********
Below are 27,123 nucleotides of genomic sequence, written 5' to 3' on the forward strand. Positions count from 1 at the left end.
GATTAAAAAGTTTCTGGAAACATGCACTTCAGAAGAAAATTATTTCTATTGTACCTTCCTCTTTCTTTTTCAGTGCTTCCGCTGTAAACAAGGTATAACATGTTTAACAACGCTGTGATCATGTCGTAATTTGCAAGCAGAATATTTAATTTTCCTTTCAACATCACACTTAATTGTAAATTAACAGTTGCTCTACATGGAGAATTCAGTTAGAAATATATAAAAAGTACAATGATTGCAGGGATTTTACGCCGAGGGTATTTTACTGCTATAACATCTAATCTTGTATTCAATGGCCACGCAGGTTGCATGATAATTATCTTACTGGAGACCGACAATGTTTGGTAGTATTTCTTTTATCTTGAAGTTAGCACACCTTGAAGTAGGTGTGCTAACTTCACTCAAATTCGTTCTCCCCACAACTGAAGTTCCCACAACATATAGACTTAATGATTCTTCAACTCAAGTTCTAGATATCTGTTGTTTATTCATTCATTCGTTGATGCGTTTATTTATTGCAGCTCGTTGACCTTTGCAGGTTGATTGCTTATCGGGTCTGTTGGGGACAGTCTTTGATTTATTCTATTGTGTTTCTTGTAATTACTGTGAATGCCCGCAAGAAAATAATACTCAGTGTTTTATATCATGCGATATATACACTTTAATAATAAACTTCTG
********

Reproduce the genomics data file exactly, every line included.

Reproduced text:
Below are 27,123 nucleotides of genomic sequence, written 5' to 3' on the forward strand. Positions count from 1 at the left end.
GATTAAAAAGTTTCTGGAAACATGCACTTCAGAAGAAAATTATTTCTATTGTACCTTCCTCTTTCTTTTTCAGTGCTTCCGCTGTAAACAAGGTATAACATGTTTAACAACGCTGTGATCATGTCGTAATTTGCAAGCAGAATATTTAATTTTCCTTTCAACATCACACTTAATTGTAAATTAACAGTTGCTCTACATGGAGAATTCAGTTAGAAATATATAAAAAGTACAATGATTGCAGGGATTTTACGCCGAGGGTATTTTACTGCTATAACATCTAATCTTGTATTCAATGGCCACGCAGGTTGCATGATAATTATCTTACTGGAGACCGACAATGTTTGGTAGTATTTCTTTTATCTTGAAGTTAGCACACCTTGAAGTAGGTGTGCTAACTTCACTCAAATTCGTTCTCCCCACAACTGAAGTTCCCACAACATATAGACTTAATGATTCTTCAACTCAAGTTCTAGATATCTGTTGTTTATTCATTCATTCGTTGATGCGTTTATTTATTGCAGCTCGTTGACCTTTGCAGGTTGATTGCTTATCGGGTCTGTTGGGGACAGTCTTTGATTTATTCTATTGTGTTTCTTGTAATTACTGTGAATGCCCGCAAGAAAATAATACTCAGTGTTTTATATCATGCGATATATACACTTTAATAATAAACTTCTG